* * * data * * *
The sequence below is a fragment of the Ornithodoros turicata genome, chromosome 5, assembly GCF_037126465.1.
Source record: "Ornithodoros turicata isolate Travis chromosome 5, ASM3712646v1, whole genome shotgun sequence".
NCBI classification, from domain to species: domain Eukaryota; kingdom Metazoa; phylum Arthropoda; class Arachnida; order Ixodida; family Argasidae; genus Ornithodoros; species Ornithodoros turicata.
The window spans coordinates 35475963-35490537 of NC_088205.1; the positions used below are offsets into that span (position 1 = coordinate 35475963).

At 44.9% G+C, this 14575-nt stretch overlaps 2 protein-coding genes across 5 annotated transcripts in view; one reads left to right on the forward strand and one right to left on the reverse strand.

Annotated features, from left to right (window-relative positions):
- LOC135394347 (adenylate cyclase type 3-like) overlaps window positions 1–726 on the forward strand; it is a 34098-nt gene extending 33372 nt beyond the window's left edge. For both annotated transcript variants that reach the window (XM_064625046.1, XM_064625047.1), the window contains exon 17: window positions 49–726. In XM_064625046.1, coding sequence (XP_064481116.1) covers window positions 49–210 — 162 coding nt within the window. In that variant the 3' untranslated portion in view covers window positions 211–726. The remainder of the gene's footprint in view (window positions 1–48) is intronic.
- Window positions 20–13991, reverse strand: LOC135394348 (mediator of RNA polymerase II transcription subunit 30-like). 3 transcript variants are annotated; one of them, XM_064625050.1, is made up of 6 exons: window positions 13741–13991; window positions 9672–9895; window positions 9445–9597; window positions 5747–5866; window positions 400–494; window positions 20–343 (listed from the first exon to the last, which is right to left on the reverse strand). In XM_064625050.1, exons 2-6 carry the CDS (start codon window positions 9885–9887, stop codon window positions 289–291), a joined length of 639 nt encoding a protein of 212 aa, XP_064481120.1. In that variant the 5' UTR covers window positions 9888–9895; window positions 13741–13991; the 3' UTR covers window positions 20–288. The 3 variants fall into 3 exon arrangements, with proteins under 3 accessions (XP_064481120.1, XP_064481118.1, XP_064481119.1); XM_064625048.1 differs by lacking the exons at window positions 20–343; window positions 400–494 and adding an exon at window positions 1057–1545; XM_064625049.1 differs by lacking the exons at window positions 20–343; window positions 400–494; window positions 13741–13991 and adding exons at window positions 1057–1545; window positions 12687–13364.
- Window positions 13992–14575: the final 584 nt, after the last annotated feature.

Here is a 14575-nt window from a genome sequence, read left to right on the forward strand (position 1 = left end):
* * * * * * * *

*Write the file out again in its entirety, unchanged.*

The sequence below is a fragment of the Ornithodoros turicata genome, chromosome 5, assembly GCF_037126465.1.
Source record: "Ornithodoros turicata isolate Travis chromosome 5, ASM3712646v1, whole genome shotgun sequence".
NCBI classification, from domain to species: domain Eukaryota; kingdom Metazoa; phylum Arthropoda; class Arachnida; order Ixodida; family Argasidae; genus Ornithodoros; species Ornithodoros turicata.
The window spans coordinates 35475963-35490537 of NC_088205.1; the positions used below are offsets into that span (position 1 = coordinate 35475963).

At 44.9% G+C, this 14575-nt stretch overlaps 2 protein-coding genes across 5 annotated transcripts in view; one reads left to right on the forward strand and one right to left on the reverse strand.

Annotated features, from left to right (window-relative positions):
- LOC135394347 (adenylate cyclase type 3-like) overlaps window positions 1–726 on the forward strand; it is a 34098-nt gene extending 33372 nt beyond the window's left edge. For both annotated transcript variants that reach the window (XM_064625046.1, XM_064625047.1), the window contains exon 17: window positions 49–726. In XM_064625046.1, coding sequence (XP_064481116.1) covers window positions 49–210 — 162 coding nt within the window. In that variant the 3' untranslated portion in view covers window positions 211–726. The remainder of the gene's footprint in view (window positions 1–48) is intronic.
- Window positions 20–13991, reverse strand: LOC135394348 (mediator of RNA polymerase II transcription subunit 30-like). 3 transcript variants are annotated; one of them, XM_064625050.1, is made up of 6 exons: window positions 13741–13991; window positions 9672–9895; window positions 9445–9597; window positions 5747–5866; window positions 400–494; window positions 20–343 (listed from the first exon to the last, which is right to left on the reverse strand). In XM_064625050.1, exons 2-6 carry the CDS (start codon window positions 9885–9887, stop codon window positions 289–291), a joined length of 639 nt encoding a protein of 212 aa, XP_064481120.1. In that variant the 5' UTR covers window positions 9888–9895; window positions 13741–13991; the 3' UTR covers window positions 20–288. The 3 variants fall into 3 exon arrangements, with proteins under 3 accessions (XP_064481120.1, XP_064481118.1, XP_064481119.1); XM_064625048.1 differs by lacking the exons at window positions 20–343; window positions 400–494 and adding an exon at window positions 1057–1545; XM_064625049.1 differs by lacking the exons at window positions 20–343; window positions 400–494; window positions 13741–13991 and adding exons at window positions 1057–1545; window positions 12687–13364.
- Window positions 13992–14575: the final 584 nt, after the last annotated feature.

Here is a 14575-nt window from a genome sequence, read left to right on the forward strand (position 1 = left end):